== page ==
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Es werden Posts vom Oktober, 2017 angezeigt.

Robinson Crusoe

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Robinson Crusoe by Daniel Defoe
Blurb:
The sole survivor of a shipwreck, Robinson Crusoe is washed up on a desert island. In his journal he chronicles his daily battle to stay alive, as he conquers isolation, fashions shelter and clothes, first encounters another human being and fights off cannibals and mutineers.
Review:
(Quick disclaimer: I usually don't like writing reviews for books I read for university but I have a lot to say about this so I decided to also put this very rambly collection of thoughts into a blog-post. It's also full of spoilers. You might not want to read this.)
Urgh. Ok, look, I've read enough classics to be somewhat ok with their 17th century morals. I might not approve but I can at least ignore how ugly they sound. Somewhat. Usually.

At first, I thought it was kind of funny, Robinson goes: "Daaaaad, I want to go on an adventure! At sea!", his dad tells him he shouldn't do that so naturally Robinson runs away and doesn't even tell his…

A September Throwback

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Another month has passed (+ the next one is almost over, too, I don't think I'm not going to write any more monthly throwbacks but just a semester/season-throwback, maybe. I'll think about it some more), my semester has just started (5 weeks ago – feels more like 5 months already), I'm in constant stress, I should be sleeping right now (actually, when I started writing this blogpost I should have been sleeping, meanwhile a couple of weeks have passed – I really have a lot to do – and now it's Saturday morning and I can be as wide awake as I please), I haven't really managed to read (m)any books last month, this will be fun. *Cue just a minimal amount of screeching.* (intensify that screeching just a little bit because my first exam is next week)
The good news is: I managed to read a book within these first two weeks of the semester  (again, it has been 5 weeks and I've managed to read 2.5 books so far but that's probably going to increase quite a bit b…

Choke

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Choke by Chuck Palahniuk
Blurb:
Victor Mancini, a medical-school dropout, is an antihero for our deranged times. Needing to pay elder care for his mother, Victor has devised an ingenious scam: he pretends to choke on pieces of food while dining in upscale restaurants. He then allows himself to be “saved” by fellow patrons who, feeling responsible for Victor’s life, go on to send checks to support him. When he’s not pulling this stunt, Victor cruises sexual addiction recovery workshops for action, visits his addled mom, and spends his days working at a colonial theme park. His creator, Chuck Palahniuk, is the visionary we need and the satirist we deserve.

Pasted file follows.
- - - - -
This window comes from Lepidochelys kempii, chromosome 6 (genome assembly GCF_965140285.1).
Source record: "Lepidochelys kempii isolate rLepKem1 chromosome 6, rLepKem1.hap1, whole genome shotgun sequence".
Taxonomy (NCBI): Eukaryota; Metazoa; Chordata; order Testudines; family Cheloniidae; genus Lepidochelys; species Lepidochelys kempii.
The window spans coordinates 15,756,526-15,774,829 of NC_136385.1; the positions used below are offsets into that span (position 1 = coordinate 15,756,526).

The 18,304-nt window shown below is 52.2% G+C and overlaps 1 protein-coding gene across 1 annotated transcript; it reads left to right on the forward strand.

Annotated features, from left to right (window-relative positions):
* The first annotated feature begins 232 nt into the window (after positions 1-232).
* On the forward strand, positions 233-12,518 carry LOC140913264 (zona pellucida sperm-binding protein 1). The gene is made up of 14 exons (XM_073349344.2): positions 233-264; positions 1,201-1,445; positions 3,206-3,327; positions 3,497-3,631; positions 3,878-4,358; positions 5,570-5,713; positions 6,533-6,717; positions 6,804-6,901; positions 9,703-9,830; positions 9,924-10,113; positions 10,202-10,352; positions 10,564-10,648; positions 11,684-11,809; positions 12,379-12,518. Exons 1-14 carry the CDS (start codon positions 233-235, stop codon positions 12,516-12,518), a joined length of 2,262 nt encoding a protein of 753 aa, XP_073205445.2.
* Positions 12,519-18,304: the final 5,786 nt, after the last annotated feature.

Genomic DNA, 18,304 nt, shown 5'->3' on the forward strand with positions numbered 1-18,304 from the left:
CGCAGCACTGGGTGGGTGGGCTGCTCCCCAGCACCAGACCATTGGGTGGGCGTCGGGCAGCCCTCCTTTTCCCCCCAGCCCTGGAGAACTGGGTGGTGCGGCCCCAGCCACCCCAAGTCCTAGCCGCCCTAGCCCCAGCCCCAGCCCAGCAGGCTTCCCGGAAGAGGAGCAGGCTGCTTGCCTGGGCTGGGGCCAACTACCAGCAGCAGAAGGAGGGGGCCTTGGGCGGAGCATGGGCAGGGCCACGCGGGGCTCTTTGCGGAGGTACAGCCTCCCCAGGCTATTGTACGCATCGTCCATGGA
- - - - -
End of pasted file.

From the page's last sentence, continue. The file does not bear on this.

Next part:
Review:
The question is always: So what do you feel like chocking on tonight?
The first half of this book was great! I felt like I was flying through it (although I wasn’t because I currently pretty much exclusively read before/between lectures/seminars) because it was fast paced and filled with such an interesting set of narrative strand…

Talk Talk

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Talk Talk by T. C. Boyle
Blurb:
It was not until their first date that Bridger Martin learned that Dana Halter's deafness was profound and permanent. By then he was falling in love. Now she is in a courtroom, accused of assault with a deadly weapon, auto theft, and passing bad checks, among other things. As Dana and Bridger eventually learn, William "Peck" Wilson has stolen Dana's identity and has been living a blameless life of criminal excess at her expense. And as they set out to find him, they begin to test to its very limits the life they have begun to build together.
Review:
"I am," he said. "I am a nice guy." And he meant it.
I picked Talk Talk up on the basis of previous knowledge of Boyle's short stories and The Tortilla Curtain, all of which I have enjoyed (to different extents but they've definitely left a good impression) and was, therefore, excited to start a new book of his. But, sadly, this book was a let-down. 
First and foremost…